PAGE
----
The Lady behind Merci Me

on Thursday, February 9, 2012

I've had the privilege of knowing Mercy Ogole for almost 15 years. Since our high school days I've watched her blossom and come into her own as a successful fashion designer and entrepreneur. It is a pleasure to share her work and story with you. 

Mercy Ogole - Photography © 2011  Vojteck Chaprek |

Mercy is a 28 year old British fashion designer living in one of the most prominent fashion capitals in the world, cosmopolitan London. She was raised as the second to the last of ten sisters, who she describes as very individual, confident and mostly inspiring women. With their unique mixtures of style and characters she sees herself as an amalgamation of the ‘ten Eagles’ – as she refers to them since her surname translated in English means ‘eagle’. “An accountant, a therapist, a journalist, a beautician to name a few and though we resemble each other we are so different”. On top of it all she attributes a lot of what she does and who she is in Africa and the significance of the Ugandan culture she was raised in. “Africa is gloriously rich in people, nature, colour, art, music, fashion, food, culture, and minerals. I’m so proud to call it my foundation. I have the best mood board to work with”.
You can easily misjudge her though, she certainly appears to belong to a fashion profession but spending time with her you realize that she has much more substance than the frivolity that we often associate with the fashion industry. She is a movie fiend who loves to draw in her spare time whilst currently learning French, she’s considering studying philosophy and dabbles in photography. She continues on what seems like a weird mix of aspirations, hobbies and conquests that many wonder what time she gets to do them all and how wrong she makes you feel for stereotyping.
Mercy has a Bachelor’s degree in Economics, something she is very thankful for since she believes it’s given her a solid foundation to running a successful fashion business. She feels her background in economics gives her a pragmatic perspective that not many creative people are fortunate to have.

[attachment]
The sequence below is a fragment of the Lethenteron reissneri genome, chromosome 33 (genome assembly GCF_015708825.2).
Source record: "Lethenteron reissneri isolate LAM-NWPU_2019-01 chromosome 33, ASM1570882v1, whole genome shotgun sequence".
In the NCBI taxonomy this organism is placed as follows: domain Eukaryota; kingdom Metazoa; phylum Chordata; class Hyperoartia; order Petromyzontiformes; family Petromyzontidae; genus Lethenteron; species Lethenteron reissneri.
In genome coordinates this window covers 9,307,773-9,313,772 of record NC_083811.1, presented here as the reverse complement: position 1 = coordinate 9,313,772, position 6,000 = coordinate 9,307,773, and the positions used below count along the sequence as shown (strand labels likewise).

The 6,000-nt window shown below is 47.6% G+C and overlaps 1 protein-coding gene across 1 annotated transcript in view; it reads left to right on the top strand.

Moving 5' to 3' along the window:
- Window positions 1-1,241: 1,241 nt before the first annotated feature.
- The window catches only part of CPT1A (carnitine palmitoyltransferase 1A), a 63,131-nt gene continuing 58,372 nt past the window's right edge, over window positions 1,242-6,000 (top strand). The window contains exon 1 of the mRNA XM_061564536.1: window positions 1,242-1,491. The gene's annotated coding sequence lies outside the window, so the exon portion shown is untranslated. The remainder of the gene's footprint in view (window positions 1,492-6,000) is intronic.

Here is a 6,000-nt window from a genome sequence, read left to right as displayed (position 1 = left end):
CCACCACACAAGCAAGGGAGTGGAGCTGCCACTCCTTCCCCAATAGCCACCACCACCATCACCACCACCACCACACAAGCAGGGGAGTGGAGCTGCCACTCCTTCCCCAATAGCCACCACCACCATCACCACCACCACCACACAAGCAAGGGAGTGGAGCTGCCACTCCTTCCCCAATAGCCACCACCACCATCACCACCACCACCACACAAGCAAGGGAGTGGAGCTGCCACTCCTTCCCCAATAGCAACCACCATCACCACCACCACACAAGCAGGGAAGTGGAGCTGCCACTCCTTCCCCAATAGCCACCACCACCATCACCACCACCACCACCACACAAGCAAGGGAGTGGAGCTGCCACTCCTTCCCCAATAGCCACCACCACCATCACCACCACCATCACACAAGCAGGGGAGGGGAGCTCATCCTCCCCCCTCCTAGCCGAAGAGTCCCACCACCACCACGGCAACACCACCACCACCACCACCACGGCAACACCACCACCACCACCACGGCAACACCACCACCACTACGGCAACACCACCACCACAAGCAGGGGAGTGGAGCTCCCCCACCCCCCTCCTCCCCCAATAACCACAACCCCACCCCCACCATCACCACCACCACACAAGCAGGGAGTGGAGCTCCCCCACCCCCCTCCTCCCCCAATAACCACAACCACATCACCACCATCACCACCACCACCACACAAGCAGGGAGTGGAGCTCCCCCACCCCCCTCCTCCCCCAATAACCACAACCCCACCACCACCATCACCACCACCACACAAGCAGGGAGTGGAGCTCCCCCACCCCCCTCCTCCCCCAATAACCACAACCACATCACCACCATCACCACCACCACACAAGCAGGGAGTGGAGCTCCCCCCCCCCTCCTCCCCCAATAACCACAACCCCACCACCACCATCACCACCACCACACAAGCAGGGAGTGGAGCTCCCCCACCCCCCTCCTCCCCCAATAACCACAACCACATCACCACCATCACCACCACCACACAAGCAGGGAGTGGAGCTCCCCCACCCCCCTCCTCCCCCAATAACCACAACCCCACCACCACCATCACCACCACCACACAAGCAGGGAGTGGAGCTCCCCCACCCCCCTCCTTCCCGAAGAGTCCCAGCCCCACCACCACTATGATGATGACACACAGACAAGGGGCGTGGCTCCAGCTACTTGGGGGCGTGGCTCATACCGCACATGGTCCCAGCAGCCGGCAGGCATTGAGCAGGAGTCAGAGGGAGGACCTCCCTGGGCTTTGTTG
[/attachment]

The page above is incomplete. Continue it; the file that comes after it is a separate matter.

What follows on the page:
Outside of Merci Me she works with young people in her local youth centre where she teaches and helps budding designers develop skills in fashion. ‘I encourage and support young people to start up their own businesses and gain financial independence, I want to give young people the confidence and growth that I got through financial empowerment and independence of using my skills’.

 Article appears in Stylezine's February 2012 issue 'Happily Ever After'

 Article appears in Stylezine's February 2012 issue 'Happily Ever After'

Fashion Label Merci Me started in Mercy’s bedroom at the tender age of sixteen, where she could be found customizing clothing into something she wanted since she was unwilling to settle for mainstream fashion. She was anything but your average teenager and so was her style. She began to learn and experiment and hasn’t stopped since. Even though very young at the time, as she began to embrace her unique style that soon grew infectious her clothing label was birthed and 11 years later is a fashion and jewelry designer with a classy women’s ready to wear collection.

Mercy draws inspiration from anything…anywhere. It could be from the most surprising and completely unrelated thing to the most common connection. She’s come to realize that fashion is in everything and everything is some kind of fashion. In its entirety, it’s an art by its own right. She fell in love with the idea that you could make something amazing from a piece of cloth.  She says “Like origami, where the possibilities are endless….to think that you could transform your own shape and visuals made her fall in love with the idea of becoming a designer. It’s completely empowering and self-assuring to know you have a talent that comes from your mind, heart and hands.” 
Mercy likes to think her style is different, classic and an ever evolving one, where originality and exclusivity are her main gearing factors. She hates the idea of a trend or season and embraces unconventional approaches to design. She’s says “I feel in order to make timeless clothing you can’t be influenced by mainstream fashion. So I endeavor to make pieces that demand creative credibility and are just simply beautiful.”
She has an “old soul” when it comes to fashion and prescribes to a time when the idea of style in fashion shows where intimate presentations, everyday was an opportunity to dress up, it was theatrical, it spoke, and it was always beautiful.. That’s what I would like to bring to Merci Me.
Merci occasionally branches out into fine art and other areas of design. In fact, she eventually hopes to design shoes and furniture and anything else she can put her hands to. She says “Creativity can be translated in so many ways; it would be wasteful to confine yourself to one outlet when the possibilities are endless”.

For more information visit her online: